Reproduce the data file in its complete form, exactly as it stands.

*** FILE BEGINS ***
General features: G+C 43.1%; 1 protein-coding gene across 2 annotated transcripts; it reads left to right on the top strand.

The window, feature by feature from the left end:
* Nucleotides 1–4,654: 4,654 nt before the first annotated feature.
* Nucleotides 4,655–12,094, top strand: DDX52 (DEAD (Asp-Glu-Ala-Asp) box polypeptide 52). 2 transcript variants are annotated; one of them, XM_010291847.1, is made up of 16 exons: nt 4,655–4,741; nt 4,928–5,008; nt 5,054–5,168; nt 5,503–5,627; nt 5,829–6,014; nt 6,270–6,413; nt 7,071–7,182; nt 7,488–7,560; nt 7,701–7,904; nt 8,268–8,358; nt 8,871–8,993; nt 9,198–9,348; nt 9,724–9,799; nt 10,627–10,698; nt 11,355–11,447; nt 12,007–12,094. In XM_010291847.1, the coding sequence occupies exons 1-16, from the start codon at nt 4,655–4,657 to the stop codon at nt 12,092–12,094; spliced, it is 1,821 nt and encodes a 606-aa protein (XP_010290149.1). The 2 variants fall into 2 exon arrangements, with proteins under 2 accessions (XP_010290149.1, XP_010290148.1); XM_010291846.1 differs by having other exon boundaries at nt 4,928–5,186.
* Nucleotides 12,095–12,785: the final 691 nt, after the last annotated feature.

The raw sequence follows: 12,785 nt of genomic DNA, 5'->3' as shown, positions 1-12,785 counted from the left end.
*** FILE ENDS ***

General features: G+C 43.1%; 1 protein-coding gene across 2 annotated transcripts; it reads left to right on the top strand.

The window, feature by feature from the left end:
* Nucleotides 1–4,654: 4,654 nt before the first annotated feature.
* Nucleotides 4,655–12,094, top strand: DDX52 (DEAD (Asp-Glu-Ala-Asp) box polypeptide 52). 2 transcript variants are annotated; one of them, XM_010291847.1, is made up of 16 exons: nt 4,655–4,741; nt 4,928–5,008; nt 5,054–5,168; nt 5,503–5,627; nt 5,829–6,014; nt 6,270–6,413; nt 7,071–7,182; nt 7,488–7,560; nt 7,701–7,904; nt 8,268–8,358; nt 8,871–8,993; nt 9,198–9,348; nt 9,724–9,799; nt 10,627–10,698; nt 11,355–11,447; nt 12,007–12,094. In XM_010291847.1, the coding sequence occupies exons 1-16, from the start codon at nt 4,655–4,657 to the stop codon at nt 12,092–12,094; spliced, it is 1,821 nt and encodes a 606-aa protein (XP_010290149.1). The 2 variants fall into 2 exon arrangements, with proteins under 2 accessions (XP_010290149.1, XP_010290148.1); XM_010291846.1 differs by having other exon boundaries at nt 4,928–5,186.
* Nucleotides 12,095–12,785: the final 691 nt, after the last annotated feature.

The raw sequence follows: 12,785 nt of genomic DNA, 5'->3' as shown, positions 1-12,785 counted from the left end.